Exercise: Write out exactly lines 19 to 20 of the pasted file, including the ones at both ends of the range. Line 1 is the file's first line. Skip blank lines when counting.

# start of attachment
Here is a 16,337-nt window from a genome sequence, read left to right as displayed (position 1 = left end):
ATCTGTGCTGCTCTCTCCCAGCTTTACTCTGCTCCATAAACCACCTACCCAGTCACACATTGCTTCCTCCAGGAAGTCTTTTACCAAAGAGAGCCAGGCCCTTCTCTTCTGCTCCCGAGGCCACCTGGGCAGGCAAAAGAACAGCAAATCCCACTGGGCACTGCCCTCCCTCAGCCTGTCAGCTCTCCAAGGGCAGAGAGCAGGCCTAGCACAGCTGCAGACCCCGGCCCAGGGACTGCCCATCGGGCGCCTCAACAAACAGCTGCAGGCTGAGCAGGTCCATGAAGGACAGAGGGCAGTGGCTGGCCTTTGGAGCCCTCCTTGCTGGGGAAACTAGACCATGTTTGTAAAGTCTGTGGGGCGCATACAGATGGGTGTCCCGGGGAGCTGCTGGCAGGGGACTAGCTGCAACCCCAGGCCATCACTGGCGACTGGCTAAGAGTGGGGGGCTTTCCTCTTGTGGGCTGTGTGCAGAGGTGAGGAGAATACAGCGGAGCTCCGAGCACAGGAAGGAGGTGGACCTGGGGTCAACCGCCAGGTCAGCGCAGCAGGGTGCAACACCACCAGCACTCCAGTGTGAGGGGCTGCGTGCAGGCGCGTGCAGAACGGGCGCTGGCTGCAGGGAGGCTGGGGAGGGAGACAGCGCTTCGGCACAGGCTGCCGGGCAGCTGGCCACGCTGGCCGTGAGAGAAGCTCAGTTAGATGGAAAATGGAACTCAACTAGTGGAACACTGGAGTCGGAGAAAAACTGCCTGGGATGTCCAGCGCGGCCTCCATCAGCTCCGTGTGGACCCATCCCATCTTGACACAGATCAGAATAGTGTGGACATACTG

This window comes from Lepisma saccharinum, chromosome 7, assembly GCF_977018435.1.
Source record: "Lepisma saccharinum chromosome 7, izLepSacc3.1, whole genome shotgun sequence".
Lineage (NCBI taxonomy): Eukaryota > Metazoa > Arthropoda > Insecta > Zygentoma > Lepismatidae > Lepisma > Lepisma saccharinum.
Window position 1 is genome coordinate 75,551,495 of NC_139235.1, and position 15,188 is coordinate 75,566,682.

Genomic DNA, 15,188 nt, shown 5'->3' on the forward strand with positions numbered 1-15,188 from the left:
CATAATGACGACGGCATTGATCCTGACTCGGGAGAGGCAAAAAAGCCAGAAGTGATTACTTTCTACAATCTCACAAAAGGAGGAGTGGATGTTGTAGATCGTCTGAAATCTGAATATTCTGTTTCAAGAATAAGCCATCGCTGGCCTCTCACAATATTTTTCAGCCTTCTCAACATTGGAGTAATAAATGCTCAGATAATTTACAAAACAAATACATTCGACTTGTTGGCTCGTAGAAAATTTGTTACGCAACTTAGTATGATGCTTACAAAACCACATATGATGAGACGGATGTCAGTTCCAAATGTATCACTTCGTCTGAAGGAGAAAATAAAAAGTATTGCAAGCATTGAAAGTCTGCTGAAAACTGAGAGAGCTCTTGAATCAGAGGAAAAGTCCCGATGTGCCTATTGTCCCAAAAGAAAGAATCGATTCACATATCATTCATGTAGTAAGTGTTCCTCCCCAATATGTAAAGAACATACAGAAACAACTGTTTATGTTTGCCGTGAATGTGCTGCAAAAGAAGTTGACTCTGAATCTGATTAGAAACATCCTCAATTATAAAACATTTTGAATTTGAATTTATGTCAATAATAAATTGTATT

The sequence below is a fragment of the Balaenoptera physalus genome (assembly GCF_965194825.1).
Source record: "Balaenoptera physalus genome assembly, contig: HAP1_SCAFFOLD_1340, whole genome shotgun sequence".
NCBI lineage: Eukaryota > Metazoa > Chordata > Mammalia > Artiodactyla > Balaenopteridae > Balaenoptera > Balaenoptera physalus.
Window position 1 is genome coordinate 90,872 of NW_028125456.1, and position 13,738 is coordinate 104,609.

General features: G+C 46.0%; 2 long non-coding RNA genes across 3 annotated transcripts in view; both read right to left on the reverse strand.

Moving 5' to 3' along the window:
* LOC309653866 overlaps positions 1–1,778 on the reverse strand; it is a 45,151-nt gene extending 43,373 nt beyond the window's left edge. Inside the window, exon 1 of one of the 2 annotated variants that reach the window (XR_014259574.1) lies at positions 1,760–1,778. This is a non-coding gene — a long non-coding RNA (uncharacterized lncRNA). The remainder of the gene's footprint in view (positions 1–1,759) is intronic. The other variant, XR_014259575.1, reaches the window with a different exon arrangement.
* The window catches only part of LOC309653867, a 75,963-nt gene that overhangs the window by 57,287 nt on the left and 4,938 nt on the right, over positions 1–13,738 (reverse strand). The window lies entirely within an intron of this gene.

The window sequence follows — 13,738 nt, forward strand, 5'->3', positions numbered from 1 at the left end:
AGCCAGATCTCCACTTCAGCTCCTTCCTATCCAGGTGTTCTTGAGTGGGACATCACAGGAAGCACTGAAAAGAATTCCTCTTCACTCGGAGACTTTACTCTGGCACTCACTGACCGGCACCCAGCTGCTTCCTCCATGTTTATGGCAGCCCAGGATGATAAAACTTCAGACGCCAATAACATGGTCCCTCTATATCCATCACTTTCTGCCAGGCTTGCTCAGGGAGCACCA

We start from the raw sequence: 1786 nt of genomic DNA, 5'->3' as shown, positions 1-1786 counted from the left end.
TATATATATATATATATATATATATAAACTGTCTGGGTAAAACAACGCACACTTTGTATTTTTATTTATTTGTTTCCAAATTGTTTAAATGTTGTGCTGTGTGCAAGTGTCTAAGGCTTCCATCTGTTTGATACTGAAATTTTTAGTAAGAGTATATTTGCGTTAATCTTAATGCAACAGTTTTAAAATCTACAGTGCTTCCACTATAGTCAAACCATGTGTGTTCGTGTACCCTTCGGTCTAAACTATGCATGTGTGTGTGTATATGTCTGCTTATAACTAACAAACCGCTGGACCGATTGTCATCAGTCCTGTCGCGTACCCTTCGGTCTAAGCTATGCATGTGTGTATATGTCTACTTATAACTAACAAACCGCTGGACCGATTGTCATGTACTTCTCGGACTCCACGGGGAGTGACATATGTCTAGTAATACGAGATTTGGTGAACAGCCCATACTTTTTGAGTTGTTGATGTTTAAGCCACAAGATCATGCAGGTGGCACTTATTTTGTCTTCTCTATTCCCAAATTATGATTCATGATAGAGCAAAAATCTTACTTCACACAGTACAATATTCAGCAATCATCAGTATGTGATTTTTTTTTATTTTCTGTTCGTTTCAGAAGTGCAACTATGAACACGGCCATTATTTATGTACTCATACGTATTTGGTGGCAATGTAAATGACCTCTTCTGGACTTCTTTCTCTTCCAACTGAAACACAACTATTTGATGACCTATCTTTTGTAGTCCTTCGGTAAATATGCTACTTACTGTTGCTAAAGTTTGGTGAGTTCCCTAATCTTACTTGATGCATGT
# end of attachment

We start from the raw sequence: 1786 nt of genomic DNA, 5'->3' as shown, positions 1-1786 counted from the left end.
TATATATATATATATATATATATATAAACTGTCTGGGTAAAACAACGCACACTTTGTATTTTTATTTATTTGTTTCCAAATTGTTTAAATGTTGTGCTGTGTGCAAGTGTCTAAGGCTTCCATCTGTTTGATACTGAAATTTTTAGTAAGAGTATATTTGCGTTAATCTTAATGCAACAGTTTTAAAATCTACAGTGCTTCCACTATAGTCAAACCATGTGTGTTCGTGTACCCTTCGGTCTAAACTATGCATGTGTGTGTGTATATGTCTGCTTATAACTAACAAACCGCTGGACCGATTGTCATCAGTCCTGTCGCGTACCCTTCGGTCTAAGCTATGCATGTGTGTATATGTCTACTTATAACTAACAAACCGCTGGACCGATTGTCATGTACTTCTCGGACTCCACGGGGAGTGACATATGTCTAGTAATACGAGATTTGGTGAACAGCCCATACTTTTTGAGTTGTTGATGTTTAAGCCACAAGATCATGCAGGTGGCACTTATTTTGTCTTCTCTATTCCCAAATTATGATTCATGATAGAGCAAAAATCTTACTTCACACAGTACAATATTCAGCAATCATCAGTATGTGATTTTTTTTTATTTTCTGTTCGTTTCAGAAGTGCAACTATGAACACGGCCATTATTTATGTACTCATACGTATTTGGTGGCAATGTAAATGACCTCTTCTGGACTTCTTTCTCTTCCAACTGAAACACAACTATTTGATGACCTATCTTTTGTAGTCCTTCGGTAAATATGCTACTTACTGTTGCTAAAGTTTGGTGAGTTCCCTAATCTTACTTGATGCATGT